Professor, Institute of Development Studies, University of Suusex, UK
The answer to the rhetorical question ‘Can We Know Better?’ is ‘Yes we can’. The history of humankind and of development is spectacularly littered with error. We desperately need to be less wrong, more realistic and more in touch and up to date with ground realities and accelerating change. The priorities for what we need to know and how we struggle to know it themselves change and are changing ever faster. The urgency of transforming our approaches and methods for knowing has been made more acute by the virus of fake news, malicious invasions of personal privacy and covert digital manipulations for political purposes. More than ever we need multitudes of world citizens who share a passion for truth, respect for the views and knowledges of others, and a nimble and eclectic methodological pluralism in approaches and methods.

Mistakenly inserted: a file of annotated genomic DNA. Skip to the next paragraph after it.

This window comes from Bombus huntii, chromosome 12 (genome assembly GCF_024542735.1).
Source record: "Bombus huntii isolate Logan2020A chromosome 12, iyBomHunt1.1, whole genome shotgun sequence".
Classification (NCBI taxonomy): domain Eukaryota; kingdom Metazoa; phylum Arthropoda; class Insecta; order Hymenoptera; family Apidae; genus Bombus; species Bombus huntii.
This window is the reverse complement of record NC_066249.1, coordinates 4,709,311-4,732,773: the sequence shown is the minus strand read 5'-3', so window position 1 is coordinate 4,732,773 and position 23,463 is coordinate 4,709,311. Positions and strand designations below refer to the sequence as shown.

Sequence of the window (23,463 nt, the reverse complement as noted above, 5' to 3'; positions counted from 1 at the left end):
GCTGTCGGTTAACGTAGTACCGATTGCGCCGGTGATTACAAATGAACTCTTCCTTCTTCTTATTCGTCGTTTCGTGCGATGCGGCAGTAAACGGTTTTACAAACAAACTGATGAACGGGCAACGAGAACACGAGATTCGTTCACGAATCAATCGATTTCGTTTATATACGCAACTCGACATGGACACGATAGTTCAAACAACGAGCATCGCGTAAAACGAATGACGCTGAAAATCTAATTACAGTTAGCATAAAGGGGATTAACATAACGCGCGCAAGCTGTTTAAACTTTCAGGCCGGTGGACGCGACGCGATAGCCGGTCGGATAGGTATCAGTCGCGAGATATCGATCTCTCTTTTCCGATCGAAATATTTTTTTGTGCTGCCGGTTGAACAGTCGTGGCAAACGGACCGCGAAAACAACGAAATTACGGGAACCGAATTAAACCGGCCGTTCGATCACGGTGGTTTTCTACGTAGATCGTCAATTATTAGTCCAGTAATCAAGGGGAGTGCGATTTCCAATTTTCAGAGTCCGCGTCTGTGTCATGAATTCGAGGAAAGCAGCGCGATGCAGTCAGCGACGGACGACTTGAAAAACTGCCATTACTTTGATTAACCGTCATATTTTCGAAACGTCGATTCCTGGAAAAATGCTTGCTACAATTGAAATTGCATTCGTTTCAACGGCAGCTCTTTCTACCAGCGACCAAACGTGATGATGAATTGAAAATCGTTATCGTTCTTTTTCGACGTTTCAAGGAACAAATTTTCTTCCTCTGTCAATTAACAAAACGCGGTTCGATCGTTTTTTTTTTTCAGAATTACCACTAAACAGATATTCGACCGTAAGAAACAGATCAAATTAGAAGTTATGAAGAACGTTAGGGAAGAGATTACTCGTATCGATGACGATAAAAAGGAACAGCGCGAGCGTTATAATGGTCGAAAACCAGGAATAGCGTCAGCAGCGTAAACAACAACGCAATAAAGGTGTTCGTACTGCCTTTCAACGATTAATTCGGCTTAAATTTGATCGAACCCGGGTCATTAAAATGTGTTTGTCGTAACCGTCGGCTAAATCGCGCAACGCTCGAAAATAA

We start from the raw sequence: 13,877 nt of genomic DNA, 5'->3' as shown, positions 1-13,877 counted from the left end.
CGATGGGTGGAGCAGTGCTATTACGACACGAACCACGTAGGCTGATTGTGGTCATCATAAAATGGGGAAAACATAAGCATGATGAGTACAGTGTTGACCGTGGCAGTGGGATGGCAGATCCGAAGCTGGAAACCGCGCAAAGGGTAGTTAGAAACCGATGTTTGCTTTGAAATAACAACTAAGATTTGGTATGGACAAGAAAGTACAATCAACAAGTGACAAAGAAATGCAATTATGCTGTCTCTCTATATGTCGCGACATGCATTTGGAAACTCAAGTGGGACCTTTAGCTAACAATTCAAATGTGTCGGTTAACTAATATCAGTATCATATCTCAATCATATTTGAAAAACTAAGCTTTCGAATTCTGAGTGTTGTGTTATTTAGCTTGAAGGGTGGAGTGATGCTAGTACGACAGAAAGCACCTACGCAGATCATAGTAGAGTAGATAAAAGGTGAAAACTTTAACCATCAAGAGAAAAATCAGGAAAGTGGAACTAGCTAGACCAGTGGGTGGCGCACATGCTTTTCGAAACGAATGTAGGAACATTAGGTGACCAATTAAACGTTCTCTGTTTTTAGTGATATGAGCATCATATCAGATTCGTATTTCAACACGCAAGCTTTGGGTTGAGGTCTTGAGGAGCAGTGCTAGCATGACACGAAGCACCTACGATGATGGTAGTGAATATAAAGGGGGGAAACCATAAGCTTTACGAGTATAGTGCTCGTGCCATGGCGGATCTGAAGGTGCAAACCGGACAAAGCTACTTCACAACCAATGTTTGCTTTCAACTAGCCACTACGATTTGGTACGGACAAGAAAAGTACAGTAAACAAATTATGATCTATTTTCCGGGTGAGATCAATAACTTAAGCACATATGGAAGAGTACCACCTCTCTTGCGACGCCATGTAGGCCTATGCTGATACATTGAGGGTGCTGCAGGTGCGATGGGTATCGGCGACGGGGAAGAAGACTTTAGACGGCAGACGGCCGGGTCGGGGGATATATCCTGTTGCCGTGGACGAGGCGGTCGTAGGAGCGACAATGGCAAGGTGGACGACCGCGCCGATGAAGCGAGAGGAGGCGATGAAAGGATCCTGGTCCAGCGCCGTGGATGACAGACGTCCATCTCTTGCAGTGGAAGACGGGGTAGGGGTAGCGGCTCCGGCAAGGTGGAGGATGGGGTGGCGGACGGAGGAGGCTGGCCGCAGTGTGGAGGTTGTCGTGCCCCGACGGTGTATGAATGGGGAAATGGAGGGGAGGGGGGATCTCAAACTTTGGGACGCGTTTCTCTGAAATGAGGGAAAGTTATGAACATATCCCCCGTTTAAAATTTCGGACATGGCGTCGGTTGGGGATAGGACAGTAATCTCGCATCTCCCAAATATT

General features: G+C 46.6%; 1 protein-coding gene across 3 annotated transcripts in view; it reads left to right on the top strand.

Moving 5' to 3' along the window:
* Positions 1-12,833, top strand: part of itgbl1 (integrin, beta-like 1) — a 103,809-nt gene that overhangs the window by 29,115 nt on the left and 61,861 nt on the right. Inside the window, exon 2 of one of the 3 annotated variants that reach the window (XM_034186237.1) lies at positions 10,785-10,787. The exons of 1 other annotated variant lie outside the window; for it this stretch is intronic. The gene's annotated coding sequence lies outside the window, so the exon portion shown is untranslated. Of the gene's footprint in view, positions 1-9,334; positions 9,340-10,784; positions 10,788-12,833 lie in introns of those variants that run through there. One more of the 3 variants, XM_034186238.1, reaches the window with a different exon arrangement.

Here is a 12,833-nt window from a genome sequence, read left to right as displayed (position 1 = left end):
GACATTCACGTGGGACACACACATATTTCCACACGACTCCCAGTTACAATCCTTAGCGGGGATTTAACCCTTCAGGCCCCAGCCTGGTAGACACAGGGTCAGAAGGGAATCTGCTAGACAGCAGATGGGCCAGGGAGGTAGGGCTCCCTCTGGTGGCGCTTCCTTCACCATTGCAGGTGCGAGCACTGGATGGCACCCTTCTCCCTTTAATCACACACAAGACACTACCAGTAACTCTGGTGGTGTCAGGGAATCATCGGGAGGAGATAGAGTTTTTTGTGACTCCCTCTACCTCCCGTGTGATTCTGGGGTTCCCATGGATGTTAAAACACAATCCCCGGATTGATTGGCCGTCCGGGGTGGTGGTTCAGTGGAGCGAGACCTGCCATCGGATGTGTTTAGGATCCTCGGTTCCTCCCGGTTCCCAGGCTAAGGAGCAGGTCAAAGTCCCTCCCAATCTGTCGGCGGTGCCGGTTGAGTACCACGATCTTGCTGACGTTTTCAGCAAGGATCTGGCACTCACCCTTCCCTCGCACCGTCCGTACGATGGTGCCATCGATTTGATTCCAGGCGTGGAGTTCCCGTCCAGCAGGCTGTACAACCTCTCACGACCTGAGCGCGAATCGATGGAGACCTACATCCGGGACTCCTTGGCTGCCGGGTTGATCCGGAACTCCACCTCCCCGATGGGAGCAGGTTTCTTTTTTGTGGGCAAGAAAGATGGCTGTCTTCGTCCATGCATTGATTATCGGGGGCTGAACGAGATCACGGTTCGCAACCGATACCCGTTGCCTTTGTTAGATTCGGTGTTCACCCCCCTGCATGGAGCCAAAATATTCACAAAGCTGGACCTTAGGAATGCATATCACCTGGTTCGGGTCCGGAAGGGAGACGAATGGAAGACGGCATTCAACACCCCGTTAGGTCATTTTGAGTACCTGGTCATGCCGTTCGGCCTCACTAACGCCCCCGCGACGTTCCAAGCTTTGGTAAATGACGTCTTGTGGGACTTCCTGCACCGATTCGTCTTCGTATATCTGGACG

Three fundamental pillars underpin knowing better: first, critical reflexivity and willingness to accept one’s own errors; second, an ability to listen and appreciate others’ points of view; and third, accepting that all social realities and knowledges are provisional and evolving. We need a worldwide drive to spread and embed these three fundamentals. For this they must be a core part of education, with foundations laid in primary schools, and then taught and practised in all secondary schools, colleges and universities. A movement is called for in many dimensions and at all levels – local, national and international. In innumerable small and some much bigger ways, willing and committed teachers, lecturers and activists can be pioneers. Many, scattered around the world, have already started. This is a quiet revolution. To drive it we need an ever multiplying host of inspired and passionate revolutionaries supporting one another. The time for us to start is now.